NBA rumors say Chris Paul isn’t the easiest baller to play with, but be damned if he isn’t continually putting on for the league.
The NBPA President’s latest venture is producing a documentary about Historically Black Colleges and Universities (HBCUs) over the course of a season. Though the sports aspects of HBCUs are rarely delved into, the bigger issue is that the school faces a tough time recruiting top high school players who’d rather go to bigger, predominantly white universities.
“HBCUs historically have been at a competitive disadvantage with their basketball programs facing many challenges with funding, recruitment, misperceptions, and exposure,” Paul said in a statement. “With the current racial awakening in our country prompting young athletes to look at where they play, it’s now more important than ever to shine a light on HBCUs and showcase their value in sports and society.”
In recent years the only HBCU players who have made a splash into the NBA are Kyle O’Quinn, who went to Norfolk state before getting drafted by the Orlando Magic, had a stint with his hometown New York Knicks and currently plays for the Philadelphia 76ers. The only other that comes to mind is current Houston Rocket and Tenessee State alumni Robert Covington who was even named to the NBA’s All-Defensive First Team in 2018.
If you go back further into NBA history, some of the greats –including Ben Wallace, Anthony Mason, Charles Oakley— were products of HBCU and Paul sees the glaring disparity and wants to fix it.
“HBCUs have long been a passion for Chris and he has demonstrated a willingness and commitment to help these schools overcome the obstacles they face in funding and national awareness,” said Roadside Entertainment founding partner Ron Yassen, who’s producing the doc in partnership with Paul’s Ohh Dip!!! Productions. “As young athletes in high school and at the college level are considering taking their talents to HBCUs, it’s important to document this and share their stories with a wide audience.”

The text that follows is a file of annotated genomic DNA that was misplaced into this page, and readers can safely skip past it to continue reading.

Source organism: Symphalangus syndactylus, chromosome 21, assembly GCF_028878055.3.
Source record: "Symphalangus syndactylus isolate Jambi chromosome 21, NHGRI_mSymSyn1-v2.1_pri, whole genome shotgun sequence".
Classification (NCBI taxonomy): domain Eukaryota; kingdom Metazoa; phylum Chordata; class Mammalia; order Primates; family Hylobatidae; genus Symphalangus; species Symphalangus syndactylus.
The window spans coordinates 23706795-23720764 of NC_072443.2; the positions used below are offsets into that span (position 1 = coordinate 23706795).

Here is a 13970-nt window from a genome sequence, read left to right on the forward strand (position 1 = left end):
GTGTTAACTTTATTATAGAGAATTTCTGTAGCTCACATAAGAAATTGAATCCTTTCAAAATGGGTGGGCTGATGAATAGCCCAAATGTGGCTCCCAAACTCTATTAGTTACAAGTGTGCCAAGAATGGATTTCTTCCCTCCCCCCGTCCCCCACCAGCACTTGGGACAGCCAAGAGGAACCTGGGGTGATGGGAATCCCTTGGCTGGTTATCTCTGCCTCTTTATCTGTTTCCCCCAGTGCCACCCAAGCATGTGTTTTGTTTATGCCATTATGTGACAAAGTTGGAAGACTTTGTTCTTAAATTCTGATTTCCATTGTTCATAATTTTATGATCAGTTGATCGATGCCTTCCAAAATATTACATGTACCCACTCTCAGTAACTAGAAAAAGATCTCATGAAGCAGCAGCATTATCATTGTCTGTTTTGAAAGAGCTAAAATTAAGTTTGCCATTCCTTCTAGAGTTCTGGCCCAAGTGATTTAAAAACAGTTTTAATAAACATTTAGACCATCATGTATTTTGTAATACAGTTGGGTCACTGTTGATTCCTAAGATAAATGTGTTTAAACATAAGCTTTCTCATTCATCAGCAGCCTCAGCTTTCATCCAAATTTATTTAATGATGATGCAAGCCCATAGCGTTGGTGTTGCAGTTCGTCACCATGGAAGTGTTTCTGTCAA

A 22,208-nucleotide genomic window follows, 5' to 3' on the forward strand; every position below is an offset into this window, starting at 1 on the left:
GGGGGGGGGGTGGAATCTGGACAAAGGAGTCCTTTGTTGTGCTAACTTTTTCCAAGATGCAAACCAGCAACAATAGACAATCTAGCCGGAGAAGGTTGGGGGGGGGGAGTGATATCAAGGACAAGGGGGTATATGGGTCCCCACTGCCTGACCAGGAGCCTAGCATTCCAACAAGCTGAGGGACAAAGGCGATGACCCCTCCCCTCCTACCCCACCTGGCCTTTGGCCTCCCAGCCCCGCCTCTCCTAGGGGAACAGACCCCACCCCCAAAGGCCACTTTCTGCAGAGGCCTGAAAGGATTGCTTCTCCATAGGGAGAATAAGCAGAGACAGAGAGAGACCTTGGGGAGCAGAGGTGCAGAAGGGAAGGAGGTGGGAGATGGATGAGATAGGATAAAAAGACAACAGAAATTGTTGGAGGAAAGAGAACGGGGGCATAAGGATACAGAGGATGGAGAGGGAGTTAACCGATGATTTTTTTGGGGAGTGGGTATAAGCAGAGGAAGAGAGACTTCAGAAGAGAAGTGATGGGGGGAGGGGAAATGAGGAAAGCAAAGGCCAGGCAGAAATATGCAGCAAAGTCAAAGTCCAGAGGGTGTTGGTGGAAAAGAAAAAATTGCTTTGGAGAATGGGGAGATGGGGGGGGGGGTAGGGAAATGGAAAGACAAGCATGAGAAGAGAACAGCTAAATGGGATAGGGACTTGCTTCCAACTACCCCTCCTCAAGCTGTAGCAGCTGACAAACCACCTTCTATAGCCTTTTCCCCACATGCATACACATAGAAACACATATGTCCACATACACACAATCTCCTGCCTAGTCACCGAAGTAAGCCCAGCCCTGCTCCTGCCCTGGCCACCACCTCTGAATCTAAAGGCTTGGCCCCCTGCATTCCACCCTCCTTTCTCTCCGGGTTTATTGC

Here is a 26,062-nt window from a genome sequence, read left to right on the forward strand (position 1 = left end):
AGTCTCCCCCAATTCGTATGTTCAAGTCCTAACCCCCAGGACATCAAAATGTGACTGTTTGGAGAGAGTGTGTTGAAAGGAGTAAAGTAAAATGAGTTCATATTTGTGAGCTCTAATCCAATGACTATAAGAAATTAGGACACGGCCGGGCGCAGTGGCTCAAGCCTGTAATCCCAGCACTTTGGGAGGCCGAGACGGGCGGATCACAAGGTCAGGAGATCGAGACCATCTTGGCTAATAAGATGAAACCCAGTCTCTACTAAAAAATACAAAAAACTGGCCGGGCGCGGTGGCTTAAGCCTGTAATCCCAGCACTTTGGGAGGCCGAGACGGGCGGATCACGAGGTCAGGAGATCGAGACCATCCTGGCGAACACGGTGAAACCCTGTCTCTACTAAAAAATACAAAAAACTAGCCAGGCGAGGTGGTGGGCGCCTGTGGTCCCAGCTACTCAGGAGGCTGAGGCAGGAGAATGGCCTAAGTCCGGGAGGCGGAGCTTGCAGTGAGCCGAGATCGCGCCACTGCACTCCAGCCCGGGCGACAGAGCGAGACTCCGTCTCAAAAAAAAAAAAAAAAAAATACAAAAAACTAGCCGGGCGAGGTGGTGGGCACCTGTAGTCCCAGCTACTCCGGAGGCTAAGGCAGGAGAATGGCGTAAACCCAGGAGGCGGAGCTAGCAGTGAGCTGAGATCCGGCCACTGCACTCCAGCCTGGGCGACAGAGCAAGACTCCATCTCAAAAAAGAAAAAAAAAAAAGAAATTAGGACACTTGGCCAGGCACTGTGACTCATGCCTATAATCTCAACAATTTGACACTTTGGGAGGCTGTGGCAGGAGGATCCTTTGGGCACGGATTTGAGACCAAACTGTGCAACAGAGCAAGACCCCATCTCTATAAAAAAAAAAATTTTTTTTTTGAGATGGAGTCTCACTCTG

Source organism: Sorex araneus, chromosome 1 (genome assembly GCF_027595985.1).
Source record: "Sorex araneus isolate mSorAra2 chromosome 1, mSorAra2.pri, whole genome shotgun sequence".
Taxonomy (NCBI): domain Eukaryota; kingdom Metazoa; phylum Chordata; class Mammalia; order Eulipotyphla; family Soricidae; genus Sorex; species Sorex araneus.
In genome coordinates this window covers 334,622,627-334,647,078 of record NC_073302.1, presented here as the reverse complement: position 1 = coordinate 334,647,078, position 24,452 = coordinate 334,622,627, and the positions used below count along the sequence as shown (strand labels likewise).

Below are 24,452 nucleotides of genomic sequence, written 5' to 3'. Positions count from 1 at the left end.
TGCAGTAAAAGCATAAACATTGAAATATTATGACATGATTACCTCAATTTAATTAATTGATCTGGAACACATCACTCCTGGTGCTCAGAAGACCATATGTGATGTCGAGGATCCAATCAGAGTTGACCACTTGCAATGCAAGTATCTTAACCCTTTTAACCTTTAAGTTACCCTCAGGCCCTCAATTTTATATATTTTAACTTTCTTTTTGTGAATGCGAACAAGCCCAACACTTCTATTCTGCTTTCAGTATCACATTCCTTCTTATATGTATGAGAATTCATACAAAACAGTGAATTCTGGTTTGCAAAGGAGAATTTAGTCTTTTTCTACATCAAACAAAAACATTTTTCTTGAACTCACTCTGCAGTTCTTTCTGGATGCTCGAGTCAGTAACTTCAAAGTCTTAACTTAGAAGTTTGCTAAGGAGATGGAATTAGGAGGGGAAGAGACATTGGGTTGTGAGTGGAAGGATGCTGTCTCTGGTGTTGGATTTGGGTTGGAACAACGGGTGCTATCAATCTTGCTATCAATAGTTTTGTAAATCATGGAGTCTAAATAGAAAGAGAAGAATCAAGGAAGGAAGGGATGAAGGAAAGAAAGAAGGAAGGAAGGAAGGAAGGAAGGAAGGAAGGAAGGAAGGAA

But not all hope is lost in upcoming draft classes as 15-year-old phenom Mikey Williams recently admitted that he’s down to seriously consider attending an HBCU, and within hours he received offers from Tennessee State, Texas Southern, and Norfolk State.
“I’ve always looked into going to an HBCU; my mom went to Hampton, and she put it in my head early, with my social media following and influence I feel that I have a chance to change sports forever,” he told Bleacher Report’s Taylor Rooks. “A lot of athletes are so star struck by big-name schools and coaches that they forget they control their own narrative. If there’s anybody that is getting paid from me being at their school I’d want it to be my own people. It’s all about timing and situation. I support the black community to the fullest and any way possible I can help I’m going to do so no matter what it is.”
With Chris Paul’s move, more eyes could be on HBCU athletics than ever before.